In real real life, Val chewed on her lip and shrugged, but her hands curled into fists. She'd been in two fights already since she joined the team and she couldn't afford to be in a third one.
"What? You need your girlfriend to speak for you?"
Val punched Jen in the face.
Knuckles burning, Valerie dropped her backpack and lacrosse stick onto the already cluttered floor of her bedroom. Rummaging through her clothes, she snatched up underpants and a sports bra that made her even flatter than she already was. Then, grabbing a pair of black pants she thought were probably clean and her green hooded sweatshirt from the laundry pile, she padded out into the hall, cleated shoes scrunching fairy tale books free from their bindings and tracking dirt over an array of scattered video-game jewel cases. She heard the plastic crack under her heels and tried to kick a few to safety.
In the hall bathroom, she stripped off her uniform. After rubbing a washcloth under her arms and reapplying deodorant, she then started pulling on her clothes, stopping only to inspect the raw skin on her hands.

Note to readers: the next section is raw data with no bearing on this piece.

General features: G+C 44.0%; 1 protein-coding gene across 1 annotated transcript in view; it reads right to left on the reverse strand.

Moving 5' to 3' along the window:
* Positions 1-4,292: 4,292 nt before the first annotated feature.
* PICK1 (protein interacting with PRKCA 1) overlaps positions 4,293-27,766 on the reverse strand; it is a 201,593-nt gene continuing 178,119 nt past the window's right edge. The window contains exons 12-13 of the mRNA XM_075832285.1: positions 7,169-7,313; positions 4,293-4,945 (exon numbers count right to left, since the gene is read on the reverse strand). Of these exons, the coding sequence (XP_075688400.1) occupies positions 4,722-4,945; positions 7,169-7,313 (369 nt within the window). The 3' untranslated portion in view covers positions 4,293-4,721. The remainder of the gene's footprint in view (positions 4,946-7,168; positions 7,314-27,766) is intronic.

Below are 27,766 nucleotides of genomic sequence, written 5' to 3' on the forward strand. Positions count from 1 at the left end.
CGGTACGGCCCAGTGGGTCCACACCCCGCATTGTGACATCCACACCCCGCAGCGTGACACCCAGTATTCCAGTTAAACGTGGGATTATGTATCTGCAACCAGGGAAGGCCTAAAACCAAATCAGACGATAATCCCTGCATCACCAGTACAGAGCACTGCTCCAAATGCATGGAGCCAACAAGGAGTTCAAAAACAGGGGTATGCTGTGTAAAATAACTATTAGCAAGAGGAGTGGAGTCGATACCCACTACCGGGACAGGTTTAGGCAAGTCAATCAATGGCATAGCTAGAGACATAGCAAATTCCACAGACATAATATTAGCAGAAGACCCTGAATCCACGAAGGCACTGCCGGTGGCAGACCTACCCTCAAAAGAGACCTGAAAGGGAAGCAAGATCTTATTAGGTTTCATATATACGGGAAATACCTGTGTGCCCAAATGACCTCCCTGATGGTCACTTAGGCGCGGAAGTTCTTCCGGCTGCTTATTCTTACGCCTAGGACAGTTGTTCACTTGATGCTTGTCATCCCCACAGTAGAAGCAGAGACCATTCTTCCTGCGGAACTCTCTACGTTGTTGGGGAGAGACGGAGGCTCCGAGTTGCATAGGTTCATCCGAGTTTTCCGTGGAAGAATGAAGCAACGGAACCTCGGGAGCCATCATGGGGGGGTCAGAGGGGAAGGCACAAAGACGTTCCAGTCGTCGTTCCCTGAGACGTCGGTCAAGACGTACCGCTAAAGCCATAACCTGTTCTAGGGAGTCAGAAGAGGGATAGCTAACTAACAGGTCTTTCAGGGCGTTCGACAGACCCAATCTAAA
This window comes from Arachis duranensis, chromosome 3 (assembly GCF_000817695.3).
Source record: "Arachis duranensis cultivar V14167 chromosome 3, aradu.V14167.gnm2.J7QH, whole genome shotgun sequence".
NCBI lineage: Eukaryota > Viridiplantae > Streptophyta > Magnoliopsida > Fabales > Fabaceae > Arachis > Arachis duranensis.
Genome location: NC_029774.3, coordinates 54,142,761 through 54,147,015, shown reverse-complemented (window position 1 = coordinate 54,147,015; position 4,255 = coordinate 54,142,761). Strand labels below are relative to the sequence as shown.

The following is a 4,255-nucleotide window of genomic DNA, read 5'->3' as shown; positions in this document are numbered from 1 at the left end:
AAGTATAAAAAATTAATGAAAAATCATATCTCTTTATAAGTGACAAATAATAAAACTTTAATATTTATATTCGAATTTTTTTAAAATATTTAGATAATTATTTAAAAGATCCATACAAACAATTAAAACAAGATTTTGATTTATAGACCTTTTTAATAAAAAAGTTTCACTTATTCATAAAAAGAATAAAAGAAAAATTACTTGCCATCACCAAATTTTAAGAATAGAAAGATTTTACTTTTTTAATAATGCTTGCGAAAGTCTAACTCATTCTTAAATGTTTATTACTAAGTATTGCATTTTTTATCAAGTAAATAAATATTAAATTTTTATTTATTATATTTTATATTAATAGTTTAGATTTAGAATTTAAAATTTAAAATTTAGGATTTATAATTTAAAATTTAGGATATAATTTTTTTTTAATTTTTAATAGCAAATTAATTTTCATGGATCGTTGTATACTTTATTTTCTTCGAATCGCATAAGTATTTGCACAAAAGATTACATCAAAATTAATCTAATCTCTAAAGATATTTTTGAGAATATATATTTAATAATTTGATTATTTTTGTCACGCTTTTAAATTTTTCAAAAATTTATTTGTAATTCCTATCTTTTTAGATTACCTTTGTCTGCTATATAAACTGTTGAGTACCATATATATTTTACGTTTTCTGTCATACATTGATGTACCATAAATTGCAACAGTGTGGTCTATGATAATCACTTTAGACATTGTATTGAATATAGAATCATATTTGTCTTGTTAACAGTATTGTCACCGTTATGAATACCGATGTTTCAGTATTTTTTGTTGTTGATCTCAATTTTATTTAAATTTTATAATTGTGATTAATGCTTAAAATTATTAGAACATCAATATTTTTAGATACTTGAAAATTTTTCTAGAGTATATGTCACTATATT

"This was your last shot," the coach had said. She'd waited three quarters of an hour in his office while everyone else practiced, and when he finally came in, she saw what he was going to say before he even opened his mouth. "We can't afford to keep you on the team. You are affecting everyone's sense of camaraderie. We have to be a single unit with one goal—winning. You understand, don't you?"
There was a single knock before her door opened. Her mother stood in the doorway, perfectly manicured hand still on the knob. "What did you do to your face?"
Val sucked her cut lip into her mouth, inspected it in the mirror. She'd forgotten about that. "Nothing. It was just an accident at practice. "
"You look terrible. " Her mother squeezed in, shaking out her recently highlighted blond bob so that they were both reflected in the same mirror. Every time she went to the hairdresser, he seemed to just add more and brighter highlights, so that the original brown seemed to be drowning in a rising tide of yellow.
"Thanks so fucking much. " Val snorted, only slightly annoyed. "I'm late. Late. Late. Late. Like the white rabbit. "
"Hold on. " Val's mom turned and walked out of the room. Val's gaze followed her down the hallway to the striped wallpaper and the family photographs. Her mother as a runner-up beauty queen. Valerie with braces sitting next to her mother on the couch. Grandma and Grandpa in front of their restaurant. Valerie again, this time holding her baby half sister at her dad's house. The smiles on their frozen faces looked cartoonish and their bared teeth were too white.
A few minutes later, Val's mother returned with a zebra-striped makeup bag. "Stay still. "